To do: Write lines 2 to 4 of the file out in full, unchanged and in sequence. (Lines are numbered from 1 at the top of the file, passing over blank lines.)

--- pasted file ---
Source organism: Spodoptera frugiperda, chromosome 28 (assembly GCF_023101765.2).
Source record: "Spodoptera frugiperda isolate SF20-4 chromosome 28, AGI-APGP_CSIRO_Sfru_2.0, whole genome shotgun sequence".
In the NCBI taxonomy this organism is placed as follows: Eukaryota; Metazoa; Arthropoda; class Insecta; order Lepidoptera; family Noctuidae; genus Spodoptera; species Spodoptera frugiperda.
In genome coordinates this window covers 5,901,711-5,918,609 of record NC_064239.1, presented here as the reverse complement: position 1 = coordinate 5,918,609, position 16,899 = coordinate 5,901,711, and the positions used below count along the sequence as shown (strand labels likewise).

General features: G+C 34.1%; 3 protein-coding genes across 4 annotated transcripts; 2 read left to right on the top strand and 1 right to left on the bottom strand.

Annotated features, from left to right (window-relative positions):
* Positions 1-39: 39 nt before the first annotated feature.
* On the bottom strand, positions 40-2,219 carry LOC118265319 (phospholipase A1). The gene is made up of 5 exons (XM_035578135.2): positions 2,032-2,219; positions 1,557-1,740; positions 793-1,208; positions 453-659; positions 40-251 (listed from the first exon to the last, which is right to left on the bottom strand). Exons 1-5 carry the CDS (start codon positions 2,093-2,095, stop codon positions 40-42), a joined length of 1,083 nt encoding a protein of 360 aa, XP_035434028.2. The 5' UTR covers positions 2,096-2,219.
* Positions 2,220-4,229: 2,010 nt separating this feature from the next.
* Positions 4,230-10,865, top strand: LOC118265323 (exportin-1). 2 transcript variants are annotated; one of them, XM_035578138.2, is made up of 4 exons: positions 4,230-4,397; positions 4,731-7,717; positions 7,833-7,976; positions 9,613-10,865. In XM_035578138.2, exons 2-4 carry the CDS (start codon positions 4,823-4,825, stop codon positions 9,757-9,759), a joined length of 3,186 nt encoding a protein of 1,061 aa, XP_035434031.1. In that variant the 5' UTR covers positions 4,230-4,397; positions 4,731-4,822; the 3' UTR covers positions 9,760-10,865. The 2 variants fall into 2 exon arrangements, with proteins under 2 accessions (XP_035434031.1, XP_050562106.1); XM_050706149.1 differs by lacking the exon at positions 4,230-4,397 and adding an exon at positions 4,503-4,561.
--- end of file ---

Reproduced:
Source record: "Spodoptera frugiperda isolate SF20-4 chromosome 28, AGI-APGP_CSIRO_Sfru_2.0, whole genome shotgun sequence".
In the NCBI taxonomy this organism is placed as follows: Eukaryota; Metazoa; Arthropoda; class Insecta; order Lepidoptera; family Noctuidae; genus Spodoptera; species Spodoptera frugiperda.
In genome coordinates this window covers 5,901,711-5,918,609 of record NC_064239.1, presented here as the reverse complement: position 1 = coordinate 5,918,609, position 16,899 = coordinate 5,901,711, and the positions used below count along the sequence as shown (strand labels likewise).